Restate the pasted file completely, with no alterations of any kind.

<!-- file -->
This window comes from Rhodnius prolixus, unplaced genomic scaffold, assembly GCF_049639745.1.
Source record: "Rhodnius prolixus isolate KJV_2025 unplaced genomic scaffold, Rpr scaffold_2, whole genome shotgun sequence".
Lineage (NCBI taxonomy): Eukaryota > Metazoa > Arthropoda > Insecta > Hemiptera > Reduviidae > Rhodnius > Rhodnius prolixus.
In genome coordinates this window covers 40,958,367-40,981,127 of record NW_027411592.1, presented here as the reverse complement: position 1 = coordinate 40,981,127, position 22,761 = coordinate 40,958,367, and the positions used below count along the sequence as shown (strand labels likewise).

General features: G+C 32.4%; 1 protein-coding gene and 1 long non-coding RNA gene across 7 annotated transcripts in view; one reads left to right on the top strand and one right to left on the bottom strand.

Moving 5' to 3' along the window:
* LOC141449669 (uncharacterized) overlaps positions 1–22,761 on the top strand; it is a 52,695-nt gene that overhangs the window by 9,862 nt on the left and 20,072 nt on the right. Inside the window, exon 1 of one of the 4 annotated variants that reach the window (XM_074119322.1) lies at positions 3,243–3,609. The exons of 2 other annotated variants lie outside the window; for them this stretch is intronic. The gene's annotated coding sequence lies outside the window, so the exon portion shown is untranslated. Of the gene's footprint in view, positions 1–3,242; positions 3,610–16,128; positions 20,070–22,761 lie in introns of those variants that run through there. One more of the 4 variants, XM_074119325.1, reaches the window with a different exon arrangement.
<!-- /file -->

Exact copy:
This window comes from Rhodnius prolixus, unplaced genomic scaffold, assembly GCF_049639745.1.
Source record: "Rhodnius prolixus isolate KJV_2025 unplaced genomic scaffold, Rpr scaffold_2, whole genome shotgun sequence".
Lineage (NCBI taxonomy): Eukaryota > Metazoa > Arthropoda > Insecta > Hemiptera > Reduviidae > Rhodnius > Rhodnius prolixus.
In genome coordinates this window covers 40,958,367-40,981,127 of record NW_027411592.1, presented here as the reverse complement: position 1 = coordinate 40,981,127, position 22,761 = coordinate 40,958,367, and the positions used below count along the sequence as shown (strand labels likewise).

General features: G+C 32.4%; 1 protein-coding gene and 1 long non-coding RNA gene across 7 annotated transcripts in view; one reads left to right on the top strand and one right to left on the bottom strand.

Moving 5' to 3' along the window:
* LOC141449669 (uncharacterized) overlaps positions 1–22,761 on the top strand; it is a 52,695-nt gene that overhangs the window by 9,862 nt on the left and 20,072 nt on the right. Inside the window, exon 1 of one of the 4 annotated variants that reach the window (XM_074119322.1) lies at positions 3,243–3,609. The exons of 2 other annotated variants lie outside the window; for them this stretch is intronic. The gene's annotated coding sequence lies outside the window, so the exon portion shown is untranslated. Of the gene's footprint in view, positions 1–3,242; positions 3,610–16,128; positions 20,070–22,761 lie in introns of those variants that run through there. One more of the 4 variants, XM_074119325.1, reaches the window with a different exon arrangement.